By: Kyle Deavers
Most people know for the last several years I’ve been mixing BorX O Fire and Fire Cure to achieve the perfect egg for floating fishing for salmon. I still use that cure daily. However, toward the end of last season I started to use BorX O Fire and Fire Dye on my eggs and have fined tuned the process this fall. To be honest the BorX O Fire/Fire Dye cure is becoming my new favorite.
Why am I starting to use this new process more? Several reasons. This is the simplest egg cure I’ve ever done and it takes less time. I can literally use this cure and be fishing the eggs the next morning. Even better, there’s no way you can mess this egg cure up. It’s also a great cure for beginners who are intimidated by curing eggs. What also impresses me about adding Fire Dye to your cure is the colors are super rich and stay vibrant longer than if you used only a powder cure.
The following is the exact recipe I’ve been using this season to catch Great Lakes salmon. And, yes it is this easy.
The BorX O-Dye Cure
Fire Dye (the color varies)
Natural BorX O Fire
Fire Power (krill powder)
Step 1: Chunk It
Take blood-free skein and cut it into chunks the size you plan to fish. Then place them in a Ziploc.
Step 2: Dye It
Squirt Fire Dye into the Ziploc before you add BorX O Fire. I use about half a bottle per Ziploc. I prefer to use Orange, Gold, Red and Pink Fire Dye. Which color dye I uses often depends on the water clarity. I’ll leave the eggs in the Fire Dye for an hour. The skein absorbs the color in 15-20 minutes. However, just in case it somehow takes longer I leave them in for an hour. This way the color doesn’t fade.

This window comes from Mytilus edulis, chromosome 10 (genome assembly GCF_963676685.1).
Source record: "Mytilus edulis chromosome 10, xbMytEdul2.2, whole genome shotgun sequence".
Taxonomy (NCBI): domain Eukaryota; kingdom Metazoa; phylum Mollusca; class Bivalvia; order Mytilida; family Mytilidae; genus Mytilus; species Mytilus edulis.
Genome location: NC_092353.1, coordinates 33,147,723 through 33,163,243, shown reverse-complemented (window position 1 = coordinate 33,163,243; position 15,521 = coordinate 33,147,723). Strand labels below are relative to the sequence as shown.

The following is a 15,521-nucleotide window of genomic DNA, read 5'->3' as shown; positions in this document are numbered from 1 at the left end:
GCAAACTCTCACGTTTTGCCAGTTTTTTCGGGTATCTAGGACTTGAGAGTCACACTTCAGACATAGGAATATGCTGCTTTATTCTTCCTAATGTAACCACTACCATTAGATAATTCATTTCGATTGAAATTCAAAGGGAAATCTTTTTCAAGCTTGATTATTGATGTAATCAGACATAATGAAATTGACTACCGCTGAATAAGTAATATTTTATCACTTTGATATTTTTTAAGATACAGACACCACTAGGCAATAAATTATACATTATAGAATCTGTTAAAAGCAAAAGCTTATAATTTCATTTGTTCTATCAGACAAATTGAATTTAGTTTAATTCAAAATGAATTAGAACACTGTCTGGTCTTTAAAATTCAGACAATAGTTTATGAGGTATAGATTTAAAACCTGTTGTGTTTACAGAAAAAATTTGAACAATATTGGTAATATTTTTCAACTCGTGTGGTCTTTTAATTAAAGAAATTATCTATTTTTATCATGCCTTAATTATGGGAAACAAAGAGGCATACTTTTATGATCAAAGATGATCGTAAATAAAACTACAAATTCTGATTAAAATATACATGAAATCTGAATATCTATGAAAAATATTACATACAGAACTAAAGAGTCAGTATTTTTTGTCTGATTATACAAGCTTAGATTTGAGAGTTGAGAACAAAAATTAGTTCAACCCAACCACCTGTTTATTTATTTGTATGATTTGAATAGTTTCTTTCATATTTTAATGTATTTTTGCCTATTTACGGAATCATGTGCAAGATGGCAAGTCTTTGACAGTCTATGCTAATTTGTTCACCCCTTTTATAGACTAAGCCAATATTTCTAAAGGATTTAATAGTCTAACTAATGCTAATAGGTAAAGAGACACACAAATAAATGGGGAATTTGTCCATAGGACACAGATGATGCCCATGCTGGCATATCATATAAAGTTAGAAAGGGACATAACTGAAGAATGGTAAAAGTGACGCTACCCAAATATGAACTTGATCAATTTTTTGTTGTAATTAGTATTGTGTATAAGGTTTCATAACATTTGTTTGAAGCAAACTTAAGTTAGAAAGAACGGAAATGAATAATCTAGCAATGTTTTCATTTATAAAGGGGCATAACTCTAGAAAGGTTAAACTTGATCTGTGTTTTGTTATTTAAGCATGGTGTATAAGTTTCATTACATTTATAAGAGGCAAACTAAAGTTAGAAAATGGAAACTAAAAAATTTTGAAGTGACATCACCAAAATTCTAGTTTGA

*Fire Dye Notes/Tips
*Pink Fire Dye: The bottle says pink, but Pink Fire Dye makes the best red eggs I’ve ever seen. By red, I’m referring to Stop Sign red. This has been my best producer this fall.
(Below is a batch of Pink Fire Dye eggs I cured.)
*Red Fire Dye: this color will turn out a dark pink or light purple color. With that being said you have to use Natural BorX O Fire to hold that color. This color is ideal for off color water.
(Below is a batch of Red Fire Dye eggs I cured.)
*Orange/Gold: These colors of Fire Dye give you the exact color you’ll see in the bottle. This means Orange Fire Dye will give you an orange egg and some with gold. These are more natural colors, which are ideal in clear water.
(Below is a batch of Gold Fire Dye eggs I cured.)
Step 3: BorX O It
At this point I’ll try and drain any excess juice in the bag, which won’t be a lot. Then sprinkle Natural BorX O Fire in the bag. Sprinkle enough to cover the top layer of the eggs. Unlike Fire Cure, BorX O Fire doesn’t burn your eggs if you use too much. Seal the Ziploc and tumble the bag in your hands repeatedly to try and get the cure/dye in all the folds of the eggs.
Step 4: Add More Power
I put a layer of Fire Power (krill powder) over the eggs. Many Great Lakes anglers still haven’t heard of this stuff, but it’s become my favorite product Pautzke makes. It’s literally krill, which Great Lakes salmon love. On tough days my eggs that have krill in them (Fire Power) outperform any other eggs I have. That scent has been money this year (and last season).
(Below is what Fire Power looks like.)
Step 5: Let ‘em Cure
Leave the eggs at room temperature overnight. They’ll be ready to fish in the morning.
*Pautzke Fire Dye is available at some Great Lakes retailers and also at FishUSA.com, Cabela